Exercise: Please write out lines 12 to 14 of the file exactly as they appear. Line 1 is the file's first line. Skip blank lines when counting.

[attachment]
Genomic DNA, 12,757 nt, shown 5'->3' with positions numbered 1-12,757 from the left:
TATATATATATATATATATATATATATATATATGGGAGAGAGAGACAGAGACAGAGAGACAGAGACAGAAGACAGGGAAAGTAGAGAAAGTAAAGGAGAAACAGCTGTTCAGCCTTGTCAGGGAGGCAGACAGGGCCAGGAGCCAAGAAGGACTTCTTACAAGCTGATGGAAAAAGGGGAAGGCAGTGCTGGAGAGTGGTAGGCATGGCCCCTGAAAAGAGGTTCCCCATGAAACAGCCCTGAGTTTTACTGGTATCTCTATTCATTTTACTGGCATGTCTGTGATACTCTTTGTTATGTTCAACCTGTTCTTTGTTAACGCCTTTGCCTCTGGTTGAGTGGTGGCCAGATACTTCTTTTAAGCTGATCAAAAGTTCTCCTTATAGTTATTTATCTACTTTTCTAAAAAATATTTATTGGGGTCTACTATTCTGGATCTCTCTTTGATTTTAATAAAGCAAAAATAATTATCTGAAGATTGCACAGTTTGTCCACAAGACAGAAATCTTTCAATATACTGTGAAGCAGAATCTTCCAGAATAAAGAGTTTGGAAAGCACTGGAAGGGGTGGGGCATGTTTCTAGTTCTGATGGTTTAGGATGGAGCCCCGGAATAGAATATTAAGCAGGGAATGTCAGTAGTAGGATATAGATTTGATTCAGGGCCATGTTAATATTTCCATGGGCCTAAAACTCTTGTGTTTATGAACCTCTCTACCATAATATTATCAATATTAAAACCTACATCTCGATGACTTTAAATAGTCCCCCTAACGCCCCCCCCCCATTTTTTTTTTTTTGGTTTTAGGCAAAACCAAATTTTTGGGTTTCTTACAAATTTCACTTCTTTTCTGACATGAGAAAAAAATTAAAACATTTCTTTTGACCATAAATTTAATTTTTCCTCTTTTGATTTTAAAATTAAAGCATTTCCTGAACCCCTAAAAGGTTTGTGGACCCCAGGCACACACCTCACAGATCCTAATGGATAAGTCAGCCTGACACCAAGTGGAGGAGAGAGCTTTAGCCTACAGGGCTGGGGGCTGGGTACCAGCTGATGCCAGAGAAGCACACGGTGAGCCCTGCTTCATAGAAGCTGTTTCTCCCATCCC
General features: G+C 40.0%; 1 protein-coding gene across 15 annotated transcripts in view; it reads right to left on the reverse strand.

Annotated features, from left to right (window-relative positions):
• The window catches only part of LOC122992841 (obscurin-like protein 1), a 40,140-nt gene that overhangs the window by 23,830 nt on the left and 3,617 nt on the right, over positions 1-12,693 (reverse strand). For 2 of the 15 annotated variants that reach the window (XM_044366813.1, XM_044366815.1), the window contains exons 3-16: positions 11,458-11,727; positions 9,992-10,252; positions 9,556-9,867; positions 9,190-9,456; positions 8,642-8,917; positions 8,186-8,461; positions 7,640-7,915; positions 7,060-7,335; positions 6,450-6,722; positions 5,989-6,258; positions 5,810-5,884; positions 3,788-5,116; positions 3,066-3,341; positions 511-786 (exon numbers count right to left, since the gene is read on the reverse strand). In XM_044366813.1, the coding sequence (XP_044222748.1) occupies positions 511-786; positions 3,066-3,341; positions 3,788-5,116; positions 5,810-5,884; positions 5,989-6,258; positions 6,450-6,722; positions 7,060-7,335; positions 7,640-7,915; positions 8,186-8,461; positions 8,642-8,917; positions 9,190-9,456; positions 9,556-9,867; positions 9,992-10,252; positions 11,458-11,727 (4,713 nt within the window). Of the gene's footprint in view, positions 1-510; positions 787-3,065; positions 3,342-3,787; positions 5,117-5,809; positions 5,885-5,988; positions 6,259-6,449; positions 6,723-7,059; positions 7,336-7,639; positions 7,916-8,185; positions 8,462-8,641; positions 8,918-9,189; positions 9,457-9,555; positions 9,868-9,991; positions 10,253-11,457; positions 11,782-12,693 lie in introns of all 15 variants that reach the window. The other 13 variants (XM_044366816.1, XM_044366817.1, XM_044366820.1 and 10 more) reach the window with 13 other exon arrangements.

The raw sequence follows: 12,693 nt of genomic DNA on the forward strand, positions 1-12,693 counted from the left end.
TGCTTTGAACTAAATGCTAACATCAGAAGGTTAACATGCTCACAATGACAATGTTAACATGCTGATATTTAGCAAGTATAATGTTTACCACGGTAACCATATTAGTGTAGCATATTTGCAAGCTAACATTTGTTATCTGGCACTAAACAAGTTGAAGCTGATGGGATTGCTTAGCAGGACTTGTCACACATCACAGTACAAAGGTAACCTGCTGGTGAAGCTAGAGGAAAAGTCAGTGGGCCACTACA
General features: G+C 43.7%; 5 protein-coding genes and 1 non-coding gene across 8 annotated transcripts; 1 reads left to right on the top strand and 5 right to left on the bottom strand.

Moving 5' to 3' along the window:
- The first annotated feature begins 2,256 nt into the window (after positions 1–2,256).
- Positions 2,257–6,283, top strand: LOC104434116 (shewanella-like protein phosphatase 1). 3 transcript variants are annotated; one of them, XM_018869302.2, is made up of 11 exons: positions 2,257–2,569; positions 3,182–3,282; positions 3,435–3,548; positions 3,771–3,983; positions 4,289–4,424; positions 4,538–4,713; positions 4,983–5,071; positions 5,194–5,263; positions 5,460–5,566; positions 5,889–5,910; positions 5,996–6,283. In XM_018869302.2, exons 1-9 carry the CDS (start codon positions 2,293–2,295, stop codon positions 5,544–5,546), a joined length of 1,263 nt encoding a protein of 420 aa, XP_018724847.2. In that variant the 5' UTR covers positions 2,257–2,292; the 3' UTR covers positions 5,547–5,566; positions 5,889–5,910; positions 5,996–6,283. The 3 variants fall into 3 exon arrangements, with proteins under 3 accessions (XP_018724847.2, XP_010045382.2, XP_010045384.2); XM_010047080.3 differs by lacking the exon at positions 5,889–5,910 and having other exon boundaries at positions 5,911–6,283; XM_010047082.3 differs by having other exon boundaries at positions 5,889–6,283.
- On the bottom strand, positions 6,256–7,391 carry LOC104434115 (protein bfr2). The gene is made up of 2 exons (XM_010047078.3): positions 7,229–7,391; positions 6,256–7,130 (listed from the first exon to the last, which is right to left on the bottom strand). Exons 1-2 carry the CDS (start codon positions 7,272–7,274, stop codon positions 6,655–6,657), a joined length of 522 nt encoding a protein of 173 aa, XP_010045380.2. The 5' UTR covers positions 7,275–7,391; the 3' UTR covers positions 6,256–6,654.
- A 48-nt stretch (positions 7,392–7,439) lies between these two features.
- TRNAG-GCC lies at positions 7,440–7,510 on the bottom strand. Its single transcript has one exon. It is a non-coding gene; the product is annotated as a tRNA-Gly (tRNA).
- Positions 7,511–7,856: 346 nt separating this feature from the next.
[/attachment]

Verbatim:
- On the bottom strand, positions 6,256–7,391 carry LOC104434115 (protein bfr2). The gene is made up of 2 exons (XM_010047078.3): positions 7,229–7,391; positions 6,256–7,130 (listed from the first exon to the last, which is right to left on the bottom strand). Exons 1-2 carry the CDS (start codon positions 7,272–7,274, stop codon positions 6,655–6,657), a joined length of 522 nt encoding a protein of 173 aa, XP_010045380.2. The 5' UTR covers positions 7,275–7,391; the 3' UTR covers positions 6,256–6,654.
- A 48-nt stretch (positions 7,392–7,439) lies between these two features.
- TRNAG-GCC lies at positions 7,440–7,510 on the bottom strand. Its single transcript has one exon. It is a non-coding gene; the product is annotated as a tRNA-Gly (tRNA).